Cal Trout submits comments to the Commission regarding the California Department of Fish and Wildlife’s proposed changes

Cal Trout submits comments to the Commission regarding the California Department of Fish and Wildlife’s proposed changes to the California inland trout angling regulations; includes comments specific to the Fall River Complex.

30 September 2020

President Eric Sklar
California Fish and Game Commission
PO Box 944209
Sacramento, CA 94244-2090

RE: California Inland Trout Fishing Regulation Change/Simplification Process

Dear President Sklar:

We are writing you again on behalf of our thousands of members, supporters, partners, and associated angling businesses across California, we thank you for your leadership and collaborative approach in simplifying the new Inland Trout angling regulations. We appreciate the significant efforts by Roger Bloom and his staff at the California Department of Fish & Wildlife to invite public input in this process.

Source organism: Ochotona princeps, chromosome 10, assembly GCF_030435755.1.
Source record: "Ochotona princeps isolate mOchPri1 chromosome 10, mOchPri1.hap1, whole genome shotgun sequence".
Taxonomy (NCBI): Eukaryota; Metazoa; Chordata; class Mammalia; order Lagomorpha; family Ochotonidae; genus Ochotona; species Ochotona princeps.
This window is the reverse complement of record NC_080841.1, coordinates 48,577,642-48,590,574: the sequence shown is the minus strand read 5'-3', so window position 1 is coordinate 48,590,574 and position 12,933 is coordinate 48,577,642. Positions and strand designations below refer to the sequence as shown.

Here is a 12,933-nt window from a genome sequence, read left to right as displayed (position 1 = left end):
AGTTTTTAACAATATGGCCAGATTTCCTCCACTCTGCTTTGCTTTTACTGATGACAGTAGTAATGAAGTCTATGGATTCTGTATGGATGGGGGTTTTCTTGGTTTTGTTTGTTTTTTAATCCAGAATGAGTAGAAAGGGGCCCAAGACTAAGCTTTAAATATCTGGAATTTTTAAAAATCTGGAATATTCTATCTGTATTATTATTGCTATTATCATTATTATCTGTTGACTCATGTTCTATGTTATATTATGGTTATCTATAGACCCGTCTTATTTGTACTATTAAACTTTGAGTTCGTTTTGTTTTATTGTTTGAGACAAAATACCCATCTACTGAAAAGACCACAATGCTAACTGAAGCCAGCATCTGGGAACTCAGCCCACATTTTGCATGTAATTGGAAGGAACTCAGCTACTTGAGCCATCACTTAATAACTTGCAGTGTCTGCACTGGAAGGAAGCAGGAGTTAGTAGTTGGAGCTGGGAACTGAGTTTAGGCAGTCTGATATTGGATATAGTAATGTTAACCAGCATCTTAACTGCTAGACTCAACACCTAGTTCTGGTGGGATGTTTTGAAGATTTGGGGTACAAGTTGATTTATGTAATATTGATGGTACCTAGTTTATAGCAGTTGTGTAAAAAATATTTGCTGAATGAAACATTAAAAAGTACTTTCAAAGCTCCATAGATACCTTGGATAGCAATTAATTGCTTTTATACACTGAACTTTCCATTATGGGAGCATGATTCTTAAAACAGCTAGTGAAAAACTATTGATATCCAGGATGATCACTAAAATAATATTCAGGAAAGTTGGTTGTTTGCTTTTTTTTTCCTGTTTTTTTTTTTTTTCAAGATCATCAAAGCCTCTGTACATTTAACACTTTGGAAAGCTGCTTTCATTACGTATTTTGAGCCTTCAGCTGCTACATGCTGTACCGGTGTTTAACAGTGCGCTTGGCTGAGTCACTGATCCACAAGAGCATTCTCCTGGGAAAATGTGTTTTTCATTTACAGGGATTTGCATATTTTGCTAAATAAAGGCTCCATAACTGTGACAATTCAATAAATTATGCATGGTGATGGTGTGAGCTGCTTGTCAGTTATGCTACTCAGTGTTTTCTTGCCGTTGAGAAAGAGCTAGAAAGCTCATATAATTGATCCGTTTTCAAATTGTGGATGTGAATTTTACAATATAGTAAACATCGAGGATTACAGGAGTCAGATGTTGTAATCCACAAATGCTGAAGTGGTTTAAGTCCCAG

Since our founding 50 years ago, California Trout has championed protection of our sensitive native and wild trout. Our organization fostered the development of the Wild & Heritage Trout Program at the Department of Fish and Game and has been a leader in conservation of salmonids across California for decades. We acknowledge the balancing act before the Department; namely conserving wild trout while increasing angling opportunities, participation in fishing, and maintaining opportunities to harvest trout where appropriate.